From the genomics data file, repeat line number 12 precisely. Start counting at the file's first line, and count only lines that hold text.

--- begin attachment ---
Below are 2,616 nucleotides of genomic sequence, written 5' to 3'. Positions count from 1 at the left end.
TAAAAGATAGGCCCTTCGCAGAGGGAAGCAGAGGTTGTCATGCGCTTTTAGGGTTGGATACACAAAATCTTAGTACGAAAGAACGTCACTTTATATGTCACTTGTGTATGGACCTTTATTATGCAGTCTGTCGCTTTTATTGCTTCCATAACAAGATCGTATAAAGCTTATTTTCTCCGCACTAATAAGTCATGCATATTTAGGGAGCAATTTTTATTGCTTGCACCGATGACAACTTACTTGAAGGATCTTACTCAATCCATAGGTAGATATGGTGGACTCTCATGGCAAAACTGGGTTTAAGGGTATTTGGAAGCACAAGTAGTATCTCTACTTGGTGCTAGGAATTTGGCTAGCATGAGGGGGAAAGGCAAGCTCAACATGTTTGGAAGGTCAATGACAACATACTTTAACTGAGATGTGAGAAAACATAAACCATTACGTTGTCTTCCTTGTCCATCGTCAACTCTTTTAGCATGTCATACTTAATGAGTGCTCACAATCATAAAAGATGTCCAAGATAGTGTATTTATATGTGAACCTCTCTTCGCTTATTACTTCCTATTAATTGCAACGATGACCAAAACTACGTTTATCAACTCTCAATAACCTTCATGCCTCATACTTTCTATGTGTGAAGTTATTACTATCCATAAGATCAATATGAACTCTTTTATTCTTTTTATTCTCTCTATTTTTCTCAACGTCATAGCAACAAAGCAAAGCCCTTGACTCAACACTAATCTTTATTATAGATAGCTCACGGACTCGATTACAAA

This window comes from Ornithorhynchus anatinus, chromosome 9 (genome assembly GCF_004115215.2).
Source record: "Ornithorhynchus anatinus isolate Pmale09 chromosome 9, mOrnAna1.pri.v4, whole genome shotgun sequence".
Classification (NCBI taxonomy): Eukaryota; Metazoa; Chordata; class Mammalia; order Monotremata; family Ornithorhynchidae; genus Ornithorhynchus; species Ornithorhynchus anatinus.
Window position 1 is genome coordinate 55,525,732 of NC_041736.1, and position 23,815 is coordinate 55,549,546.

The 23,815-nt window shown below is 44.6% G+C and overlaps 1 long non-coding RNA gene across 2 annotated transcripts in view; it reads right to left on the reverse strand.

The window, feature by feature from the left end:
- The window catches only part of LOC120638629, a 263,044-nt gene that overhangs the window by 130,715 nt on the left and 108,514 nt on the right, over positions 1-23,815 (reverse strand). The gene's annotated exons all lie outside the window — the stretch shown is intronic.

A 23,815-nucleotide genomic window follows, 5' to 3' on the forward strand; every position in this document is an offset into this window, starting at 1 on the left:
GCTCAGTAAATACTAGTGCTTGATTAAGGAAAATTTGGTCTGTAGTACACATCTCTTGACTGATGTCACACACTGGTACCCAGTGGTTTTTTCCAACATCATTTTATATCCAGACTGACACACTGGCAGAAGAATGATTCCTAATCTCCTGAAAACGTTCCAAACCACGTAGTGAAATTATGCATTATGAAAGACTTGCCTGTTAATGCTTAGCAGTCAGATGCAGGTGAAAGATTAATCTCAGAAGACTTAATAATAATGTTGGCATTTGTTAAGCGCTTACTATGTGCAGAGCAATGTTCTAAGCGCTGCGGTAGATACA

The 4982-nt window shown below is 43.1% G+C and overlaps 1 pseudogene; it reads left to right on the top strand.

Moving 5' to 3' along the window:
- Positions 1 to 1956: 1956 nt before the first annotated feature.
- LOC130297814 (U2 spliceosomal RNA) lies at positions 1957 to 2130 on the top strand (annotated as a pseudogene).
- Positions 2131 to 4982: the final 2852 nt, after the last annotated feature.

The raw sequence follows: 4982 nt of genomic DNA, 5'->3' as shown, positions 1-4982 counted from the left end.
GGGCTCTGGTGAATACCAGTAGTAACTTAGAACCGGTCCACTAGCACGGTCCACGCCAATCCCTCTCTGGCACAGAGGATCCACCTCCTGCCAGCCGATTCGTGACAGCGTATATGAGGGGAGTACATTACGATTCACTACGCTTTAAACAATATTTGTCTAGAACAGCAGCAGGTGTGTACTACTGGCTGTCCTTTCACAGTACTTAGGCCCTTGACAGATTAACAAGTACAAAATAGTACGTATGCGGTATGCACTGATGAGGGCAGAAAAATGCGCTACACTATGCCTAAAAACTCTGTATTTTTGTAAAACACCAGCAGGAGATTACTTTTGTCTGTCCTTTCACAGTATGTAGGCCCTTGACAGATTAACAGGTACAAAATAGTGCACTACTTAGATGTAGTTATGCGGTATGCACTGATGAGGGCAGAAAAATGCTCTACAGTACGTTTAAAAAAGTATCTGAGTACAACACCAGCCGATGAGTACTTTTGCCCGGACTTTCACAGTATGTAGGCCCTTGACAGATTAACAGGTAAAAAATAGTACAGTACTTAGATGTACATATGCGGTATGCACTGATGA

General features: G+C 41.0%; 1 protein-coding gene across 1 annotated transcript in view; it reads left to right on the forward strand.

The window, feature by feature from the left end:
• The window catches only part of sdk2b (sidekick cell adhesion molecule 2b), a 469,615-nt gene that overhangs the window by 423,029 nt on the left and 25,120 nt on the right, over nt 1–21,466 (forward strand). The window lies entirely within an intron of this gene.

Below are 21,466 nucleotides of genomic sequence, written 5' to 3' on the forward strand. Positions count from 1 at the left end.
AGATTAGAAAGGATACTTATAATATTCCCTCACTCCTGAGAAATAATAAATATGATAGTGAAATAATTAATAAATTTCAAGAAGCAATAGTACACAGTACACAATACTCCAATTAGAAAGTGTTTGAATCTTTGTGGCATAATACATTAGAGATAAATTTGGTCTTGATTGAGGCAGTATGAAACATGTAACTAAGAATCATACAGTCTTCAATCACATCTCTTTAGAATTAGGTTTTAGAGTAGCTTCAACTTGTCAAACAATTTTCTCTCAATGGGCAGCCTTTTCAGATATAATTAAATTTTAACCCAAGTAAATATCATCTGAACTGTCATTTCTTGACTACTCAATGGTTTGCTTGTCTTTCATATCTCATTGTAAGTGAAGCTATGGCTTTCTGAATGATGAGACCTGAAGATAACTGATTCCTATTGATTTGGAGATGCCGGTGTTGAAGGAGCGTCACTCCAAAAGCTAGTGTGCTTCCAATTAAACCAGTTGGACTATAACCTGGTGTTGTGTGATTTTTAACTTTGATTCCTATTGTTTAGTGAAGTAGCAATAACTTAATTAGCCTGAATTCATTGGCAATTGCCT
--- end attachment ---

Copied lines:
The 4982-nt window shown below is 43.1% G+C and overlaps 1 pseudogene; it reads left to right on the top strand.